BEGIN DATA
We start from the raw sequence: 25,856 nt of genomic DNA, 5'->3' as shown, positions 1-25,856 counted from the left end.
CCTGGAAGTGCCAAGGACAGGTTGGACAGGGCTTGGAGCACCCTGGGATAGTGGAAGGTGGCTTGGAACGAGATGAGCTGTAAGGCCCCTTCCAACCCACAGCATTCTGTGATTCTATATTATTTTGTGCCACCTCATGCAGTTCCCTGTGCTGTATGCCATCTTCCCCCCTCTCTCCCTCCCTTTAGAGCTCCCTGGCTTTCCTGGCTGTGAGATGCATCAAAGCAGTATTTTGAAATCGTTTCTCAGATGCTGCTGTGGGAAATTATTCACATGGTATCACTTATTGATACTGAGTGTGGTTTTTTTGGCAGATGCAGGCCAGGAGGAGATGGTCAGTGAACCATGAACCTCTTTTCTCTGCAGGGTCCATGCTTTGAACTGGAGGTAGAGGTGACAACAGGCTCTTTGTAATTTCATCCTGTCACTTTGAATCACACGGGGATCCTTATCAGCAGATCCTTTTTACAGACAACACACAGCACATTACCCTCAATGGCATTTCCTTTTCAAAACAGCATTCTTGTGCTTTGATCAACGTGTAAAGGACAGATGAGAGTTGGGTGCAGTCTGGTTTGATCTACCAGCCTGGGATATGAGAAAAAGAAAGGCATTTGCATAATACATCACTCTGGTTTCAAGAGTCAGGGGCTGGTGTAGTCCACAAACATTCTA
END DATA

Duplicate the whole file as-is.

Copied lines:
We start from the raw sequence: 25,856 nt of genomic DNA, 5'->3' as shown, positions 1-25,856 counted from the left end.
CCTGGAAGTGCCAAGGACAGGTTGGACAGGGCTTGGAGCACCCTGGGATAGTGGAAGGTGGCTTGGAACGAGATGAGCTGTAAGGCCCCTTCCAACCCACAGCATTCTGTGATTCTATATTATTTTGTGCCACCTCATGCAGTTCCCTGTGCTGTATGCCATCTTCCCCCCTCTCTCCCTCCCTTTAGAGCTCCCTGGCTTTCCTGGCTGTGAGATGCATCAAAGCAGTATTTTGAAATCGTTTCTCAGATGCTGCTGTGGGAAATTATTCACATGGTATCACTTATTGATACTGAGTGTGGTTTTTTTGGCAGATGCAGGCCAGGAGGAGATGGTCAGTGAACCATGAACCTCTTTTCTCTGCAGGGTCCATGCTTTGAACTGGAGGTAGAGGTGACAACAGGCTCTTTGTAATTTCATCCTGTCACTTTGAATCACACGGGGATCCTTATCAGCAGATCCTTTTTACAGACAACACACAGCACATTACCCTCAATGGCATTTCCTTTTCAAAACAGCATTCTTGTGCTTTGATCAACGTGTAAAGGACAGATGAGAGTTGGGTGCAGTCTGGTTTGATCTACCAGCCTGGGATATGAGAAAAAGAAAGGCATTTGCATAATACATCACTCTGGTTTCAAGAGTCAGGGGCTGGTGTAGTCCACAAACATTCTA